Now we were definitely in Colorado. Less frequent and higher end beer bottles on the road, a primary indicator.


The first beer bottle we saw tossed on a Colorado road. Full discretion, there was a Keystone Light can about five feet away. But this Alaska Brewing bottle was the first.


Walking freely on Navajo Road.

A quiet road. Scenic. If only it had circumnavigated more of the highway.  In five miles we were at the Chromo PO on Highway 84. Cars, trucks, and semis zooming by. We braced ourselves for the walk ahead with a lunch break, enjoying the shady porch in front of the PO.


Gabriel in the shade at the PO picnic table. He's wearing fancy dollar store sunglasses.

While one leg closer to Pagosa Springs,  we weren’t close enough. The highway marker indicated 24 miles to go. Somehow my mind’s wishful thinking had told me it would be 15 miles to town, not 24. Cars travel the windy road in about 45 minutes and cyclists might ride it in 1.5-3 hours. But by hiker speed, Pagosa Springs was 7-8 hours away. Already 12:30, we’d get into town around dark. Better start walking.


About the best shoulder along Highway 84.

Varying shoulder. Steep ditches. Blind curves. Cars, trucks, semis, and trailers roaring by at 65+ mph. We soon understood why this route is not recommended as an alternate. I questioned the safety of the road walk vs. traveling potentially sliding slopes. We reasoned that at least cars will try to avoid us; whereas snow, it’s unbiased.

Most of the walk we focused on avoiding vehicles. All the ditch walking made it challenging to main a steady pace. But we kept at it. Taking breaks to get water out of ditches (further away from cattle and houses). Stopping in shade where we could find some. At times I felt we were doing penance for having opted for the non-trail route and the earlier trespassing.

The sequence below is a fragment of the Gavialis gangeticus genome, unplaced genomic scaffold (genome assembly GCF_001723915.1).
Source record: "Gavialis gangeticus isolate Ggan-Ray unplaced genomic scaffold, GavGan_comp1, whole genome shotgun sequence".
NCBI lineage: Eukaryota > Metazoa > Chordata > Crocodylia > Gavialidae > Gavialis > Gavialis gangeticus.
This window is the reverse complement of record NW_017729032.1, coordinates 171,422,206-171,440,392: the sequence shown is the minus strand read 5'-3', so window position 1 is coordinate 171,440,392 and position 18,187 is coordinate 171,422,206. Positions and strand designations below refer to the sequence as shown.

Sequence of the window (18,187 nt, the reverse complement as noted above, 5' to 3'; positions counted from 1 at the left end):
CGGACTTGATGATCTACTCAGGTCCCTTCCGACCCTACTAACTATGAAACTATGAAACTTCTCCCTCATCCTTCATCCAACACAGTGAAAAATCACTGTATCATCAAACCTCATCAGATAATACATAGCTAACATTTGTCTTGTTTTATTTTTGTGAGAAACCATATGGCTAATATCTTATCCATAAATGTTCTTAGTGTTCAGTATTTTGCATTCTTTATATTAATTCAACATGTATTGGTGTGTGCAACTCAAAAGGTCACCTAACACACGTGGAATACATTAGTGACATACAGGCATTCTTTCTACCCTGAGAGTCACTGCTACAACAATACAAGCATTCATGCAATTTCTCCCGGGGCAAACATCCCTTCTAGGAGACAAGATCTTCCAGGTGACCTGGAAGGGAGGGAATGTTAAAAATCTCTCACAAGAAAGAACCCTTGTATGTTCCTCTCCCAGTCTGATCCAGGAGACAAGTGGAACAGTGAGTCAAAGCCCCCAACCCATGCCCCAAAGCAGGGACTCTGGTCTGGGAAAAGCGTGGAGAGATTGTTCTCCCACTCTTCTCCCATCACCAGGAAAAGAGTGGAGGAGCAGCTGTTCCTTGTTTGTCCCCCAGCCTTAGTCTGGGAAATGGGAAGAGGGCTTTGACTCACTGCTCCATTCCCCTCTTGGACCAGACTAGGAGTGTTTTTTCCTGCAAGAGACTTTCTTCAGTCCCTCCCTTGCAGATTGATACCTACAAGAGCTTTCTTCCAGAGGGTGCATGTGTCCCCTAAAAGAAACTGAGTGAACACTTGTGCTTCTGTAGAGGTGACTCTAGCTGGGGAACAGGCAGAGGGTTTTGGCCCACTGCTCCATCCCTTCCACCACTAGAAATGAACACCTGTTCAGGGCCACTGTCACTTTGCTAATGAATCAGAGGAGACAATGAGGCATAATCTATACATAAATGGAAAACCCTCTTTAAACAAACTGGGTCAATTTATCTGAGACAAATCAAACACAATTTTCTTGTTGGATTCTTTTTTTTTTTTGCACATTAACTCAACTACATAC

Gabriel collects water from a ditch. And here we'd been thinking about ditching the Sawyer Squeeze and just using Aquamira. We were happy to double treat this water. And later, mask its flavor with peach Arnold Palmer.

It would be a beautiful, scenic road to drive. Farms, ranches, forests, rivers, and views of mountains. But I wouldn’t recommend it to a cyclist or a hiker. Especially after seeing four roadkilled deer, two smushed cats, and numerous dead songbirds.

Highlights of highway road walking for 8 hours and 5 minutes: seeing the first balsam root of the trip, phlox in bloom, studying a San Juan National Forest interpretive sign with useful trail info, and getting water from the Pagosa Springs RV Park about 10 miles south of town.






Another highlight: only a few clouds overhead. Sun, melt and stabilize thr snow!

We stopped at the RV park around 6 intending to buy water. The proprietor let us fill our bottles for free as we explained our travels. He almost had us sweet talked into renting a cabin for the night. Pretty location. Popcorn and movie tonight. Coffee in the morning. Tempting. Oh so tempting. But we were on a mission to get off Highway 84 and to town. Relaxation tonight would be deferred pain tomorrow. Get ‘er done mode. So we kept walking. (If you are ever looking for a place to stay outside of Pagosa Springs, CO, we recommend the RV park!)


We give Pagosa Springs RV park two thumbs up and many thank yous.

Ten miles to go and 2.5 hours of daylight left. We picked up our pace to 4 miles per hour. Watched the sun set and the mountains light up with alpin glow as we limped into Pagosa Springs at 8:35. Tired. Blistered. Sore. Sticky. Sweaty. But done with Highway 84.


Getting dark. We better get to town soon.

We walked straight to the first motel off the highway.


Signs we are in Colorado: the Coors Light sign and the reader board of our motel for then night.

Stumbled out of our room to find food before nearby restaurants closed. Found some chocolate milk. Then showers. Studied maps. Bed.

Our push today to payoff tomorrow.

One thought on “We are but trespassing elk

  1. mvanderbilt says:

    Great post. Hard to imagine you walking Hwy 84 with snowshoes on your packs! Detouring to road walking almost sounds like the equivalent of a bad bushwhack shortcut. Hope you find consolidated snow soon.